Thursday, April 03, 2008

Be afraid... be really afraid :)

Googling your own name might give you a couple of references to you especially if you do work in the public domain. Add to it what you have put into Facebook, Hi5, MySpace, LinkedIn or Plaxo and a more detailed picture of you is presented to your friends and colleagues of choice.

With most social networks, you may believe that you control your message and the image you project of yourself online given that it is you who chooses the information and at times who can access it.

The reality is much scarier than that. There is a tremendous amount of information about each of us in different databases all over the place. Many companies hold mind boggling amount of data about us from the credit card companies onwards. With every transaction we do, another bit of information is stored about us somewhere. If you go online to read articles and surf the net, your internet provider has a record of all sites visited. We need to add to that the amount of information available at the municipal (property for example), provincial/federal (tax, medical and others)

It was just a matter of time before all this data started to be combined together. If you want to get a glimpse into the future, read "Centers Tap into Personal Databases" from the Washington Post. Fuse in additional information such as phone number, computer IP address and all related activities and a pretty scary picture could emerge especially if rogue elements get their hands on the data or a hard drive is lost by "the forces of good" (Data Leak in Britain Affects 25 Million - NY Times).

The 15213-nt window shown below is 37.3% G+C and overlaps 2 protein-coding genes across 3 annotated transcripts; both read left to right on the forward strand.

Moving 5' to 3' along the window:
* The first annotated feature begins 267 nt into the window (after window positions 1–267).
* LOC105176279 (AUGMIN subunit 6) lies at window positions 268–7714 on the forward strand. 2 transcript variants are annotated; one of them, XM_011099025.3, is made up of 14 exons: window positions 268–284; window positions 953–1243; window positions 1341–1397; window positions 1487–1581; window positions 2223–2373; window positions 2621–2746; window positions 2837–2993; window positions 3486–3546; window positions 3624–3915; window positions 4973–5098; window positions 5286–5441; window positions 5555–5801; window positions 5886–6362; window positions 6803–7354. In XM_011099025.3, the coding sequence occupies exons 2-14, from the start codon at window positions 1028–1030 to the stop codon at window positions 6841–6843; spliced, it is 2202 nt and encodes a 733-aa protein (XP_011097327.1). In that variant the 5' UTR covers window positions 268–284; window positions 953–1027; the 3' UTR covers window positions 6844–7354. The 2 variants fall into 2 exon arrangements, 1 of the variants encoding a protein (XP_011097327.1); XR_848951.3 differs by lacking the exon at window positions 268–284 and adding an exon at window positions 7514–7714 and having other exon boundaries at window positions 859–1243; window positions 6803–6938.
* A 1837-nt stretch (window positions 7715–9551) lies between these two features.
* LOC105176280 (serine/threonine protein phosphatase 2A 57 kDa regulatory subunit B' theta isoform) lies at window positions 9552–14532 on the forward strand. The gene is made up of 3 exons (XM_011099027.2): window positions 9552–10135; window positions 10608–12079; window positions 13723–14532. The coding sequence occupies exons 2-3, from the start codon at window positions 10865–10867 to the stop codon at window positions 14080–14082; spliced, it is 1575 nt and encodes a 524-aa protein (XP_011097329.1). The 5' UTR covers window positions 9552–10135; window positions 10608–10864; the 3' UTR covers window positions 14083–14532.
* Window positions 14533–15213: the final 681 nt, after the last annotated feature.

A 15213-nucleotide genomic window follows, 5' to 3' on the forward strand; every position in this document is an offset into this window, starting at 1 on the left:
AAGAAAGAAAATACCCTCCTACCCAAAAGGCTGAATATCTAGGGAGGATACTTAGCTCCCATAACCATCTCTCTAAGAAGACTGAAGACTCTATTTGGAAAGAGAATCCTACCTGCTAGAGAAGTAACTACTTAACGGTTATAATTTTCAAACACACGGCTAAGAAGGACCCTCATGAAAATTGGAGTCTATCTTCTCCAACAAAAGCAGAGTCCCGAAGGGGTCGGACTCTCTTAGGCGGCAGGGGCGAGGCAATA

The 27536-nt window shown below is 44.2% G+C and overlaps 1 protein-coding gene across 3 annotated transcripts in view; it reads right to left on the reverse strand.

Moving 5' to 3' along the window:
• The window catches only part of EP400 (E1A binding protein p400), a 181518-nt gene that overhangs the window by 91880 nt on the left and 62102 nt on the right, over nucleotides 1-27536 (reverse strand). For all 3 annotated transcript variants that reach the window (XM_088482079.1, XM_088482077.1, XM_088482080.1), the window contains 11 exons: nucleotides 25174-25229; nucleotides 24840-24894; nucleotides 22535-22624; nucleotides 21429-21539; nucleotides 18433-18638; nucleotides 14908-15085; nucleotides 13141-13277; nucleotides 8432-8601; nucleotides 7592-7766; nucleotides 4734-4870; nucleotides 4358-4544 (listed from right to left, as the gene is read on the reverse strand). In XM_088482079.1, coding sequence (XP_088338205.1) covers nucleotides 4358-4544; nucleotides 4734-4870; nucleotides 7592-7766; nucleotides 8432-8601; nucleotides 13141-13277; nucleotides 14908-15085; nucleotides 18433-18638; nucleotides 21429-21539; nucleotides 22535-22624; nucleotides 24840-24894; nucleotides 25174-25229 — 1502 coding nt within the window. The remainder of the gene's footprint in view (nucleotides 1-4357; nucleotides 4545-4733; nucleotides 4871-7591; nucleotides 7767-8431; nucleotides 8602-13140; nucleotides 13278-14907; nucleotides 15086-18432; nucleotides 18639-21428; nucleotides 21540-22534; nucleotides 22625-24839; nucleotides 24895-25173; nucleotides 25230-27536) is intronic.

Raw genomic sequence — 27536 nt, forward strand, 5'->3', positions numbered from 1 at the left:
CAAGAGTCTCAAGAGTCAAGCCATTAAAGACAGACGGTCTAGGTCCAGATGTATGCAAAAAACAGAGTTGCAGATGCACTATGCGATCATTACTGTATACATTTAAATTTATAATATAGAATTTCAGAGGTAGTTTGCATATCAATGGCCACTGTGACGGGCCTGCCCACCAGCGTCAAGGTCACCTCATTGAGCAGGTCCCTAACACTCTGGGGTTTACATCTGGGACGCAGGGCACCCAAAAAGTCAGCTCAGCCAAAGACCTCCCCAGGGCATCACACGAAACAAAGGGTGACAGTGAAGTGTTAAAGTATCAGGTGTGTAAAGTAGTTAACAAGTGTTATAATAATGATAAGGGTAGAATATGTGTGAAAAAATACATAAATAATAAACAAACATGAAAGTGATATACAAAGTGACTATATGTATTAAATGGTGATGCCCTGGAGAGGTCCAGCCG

One of the things that I found interesting with this presidential campaign is the amount of "data" used by each candidate to attack the other either with respect to voting on issues patterns, specific statements made during past speeches, pictures, ...

We are moving towards living in a very transparent society where most of your moves / interests / preferences / mistakes are for public consumption (or for political gain). The worst part is that you cannot control the information proliferation as anyone could set-up a site or send disparaging information about you to some sites / databases without recourse.

Maybe we should update Warhol's quote on fame to "In the future everyone will have their fifteen minutes of infamy" to reflect the new realities of the searchable net.


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PS: I have so many references on the topic... For future entries and possibly an article.